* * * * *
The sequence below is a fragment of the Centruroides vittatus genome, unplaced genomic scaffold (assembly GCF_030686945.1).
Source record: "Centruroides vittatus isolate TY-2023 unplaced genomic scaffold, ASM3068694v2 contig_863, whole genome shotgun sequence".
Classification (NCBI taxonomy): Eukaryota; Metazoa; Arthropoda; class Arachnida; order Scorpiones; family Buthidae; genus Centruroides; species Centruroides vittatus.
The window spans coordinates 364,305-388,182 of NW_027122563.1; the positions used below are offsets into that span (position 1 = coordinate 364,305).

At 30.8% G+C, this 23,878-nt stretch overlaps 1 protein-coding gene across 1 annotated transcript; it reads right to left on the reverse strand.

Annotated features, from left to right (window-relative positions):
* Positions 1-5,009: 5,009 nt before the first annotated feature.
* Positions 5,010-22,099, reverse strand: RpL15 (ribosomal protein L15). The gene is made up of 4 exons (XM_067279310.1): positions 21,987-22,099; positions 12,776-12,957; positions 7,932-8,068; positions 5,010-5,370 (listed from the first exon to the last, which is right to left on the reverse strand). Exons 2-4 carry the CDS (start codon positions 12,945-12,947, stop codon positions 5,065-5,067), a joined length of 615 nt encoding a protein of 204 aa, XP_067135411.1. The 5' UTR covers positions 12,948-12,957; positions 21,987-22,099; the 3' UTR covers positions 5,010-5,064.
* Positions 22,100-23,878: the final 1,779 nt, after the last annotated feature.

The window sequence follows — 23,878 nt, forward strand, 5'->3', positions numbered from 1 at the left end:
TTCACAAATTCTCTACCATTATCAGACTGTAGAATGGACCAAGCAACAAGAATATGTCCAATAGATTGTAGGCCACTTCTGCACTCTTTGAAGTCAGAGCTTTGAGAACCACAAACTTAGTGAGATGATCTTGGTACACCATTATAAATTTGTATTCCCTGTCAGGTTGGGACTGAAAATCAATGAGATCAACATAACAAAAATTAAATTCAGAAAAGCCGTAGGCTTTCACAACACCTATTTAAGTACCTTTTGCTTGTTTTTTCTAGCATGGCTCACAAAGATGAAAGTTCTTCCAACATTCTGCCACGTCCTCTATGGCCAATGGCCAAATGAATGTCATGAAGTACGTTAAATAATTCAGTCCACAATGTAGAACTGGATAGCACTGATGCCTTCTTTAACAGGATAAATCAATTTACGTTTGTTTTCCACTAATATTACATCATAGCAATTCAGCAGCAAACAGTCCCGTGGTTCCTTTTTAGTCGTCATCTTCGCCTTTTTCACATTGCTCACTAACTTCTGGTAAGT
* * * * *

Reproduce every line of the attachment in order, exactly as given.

The sequence below is a fragment of the Centruroides vittatus genome, unplaced genomic scaffold (assembly GCF_030686945.1).
Source record: "Centruroides vittatus isolate TY-2023 unplaced genomic scaffold, ASM3068694v2 contig_863, whole genome shotgun sequence".
Classification (NCBI taxonomy): Eukaryota; Metazoa; Arthropoda; class Arachnida; order Scorpiones; family Buthidae; genus Centruroides; species Centruroides vittatus.
The window spans coordinates 364,305-388,182 of NW_027122563.1; the positions used below are offsets into that span (position 1 = coordinate 364,305).

At 30.8% G+C, this 23,878-nt stretch overlaps 1 protein-coding gene across 1 annotated transcript; it reads right to left on the reverse strand.

Annotated features, from left to right (window-relative positions):
* Positions 1-5,009: 5,009 nt before the first annotated feature.
* Positions 5,010-22,099, reverse strand: RpL15 (ribosomal protein L15). The gene is made up of 4 exons (XM_067279310.1): positions 21,987-22,099; positions 12,776-12,957; positions 7,932-8,068; positions 5,010-5,370 (listed from the first exon to the last, which is right to left on the reverse strand). Exons 2-4 carry the CDS (start codon positions 12,945-12,947, stop codon positions 5,065-5,067), a joined length of 615 nt encoding a protein of 204 aa, XP_067135411.1. The 5' UTR covers positions 12,948-12,957; positions 21,987-22,099; the 3' UTR covers positions 5,010-5,064.
* Positions 22,100-23,878: the final 1,779 nt, after the last annotated feature.

The window sequence follows — 23,878 nt, forward strand, 5'->3', positions numbered from 1 at the left end:
TTCACAAATTCTCTACCATTATCAGACTGTAGAATGGACCAAGCAACAAGAATATGTCCAATAGATTGTAGGCCACTTCTGCACTCTTTGAAGTCAGAGCTTTGAGAACCACAAACTTAGTGAGATGATCTTGGTACACCATTATAAATTTGTATTCCCTGTCAGGTTGGGACTGAAAATCAATGAGATCAACATAACAAAAATTAAATTCAGAAAAGCCGTAGGCTTTCACAACACCTATTTAAGTACCTTTTGCTTGTTTTTTCTAGCATGGCTCACAAAGATGAAAGTTCTTCCAACATTCTGCCACGTCCTCTATGGCCAATGGCCAAATGAATGTCATGAAGTACGTTAAATAATTCAGTCCACAATGTAGAACTGGATAGCACTGATGCCTTCTTTAACAGGATAAATCAATTTACGTTTGTTTTCCACTAATATTACATCATAGCAATTCAGCAGCAAACAGTCCCGTGGTTCCTTTTTAGTCGTCATCTTCGCCTTTTTCACATTGCTCACTAACTTCTGGTAAGT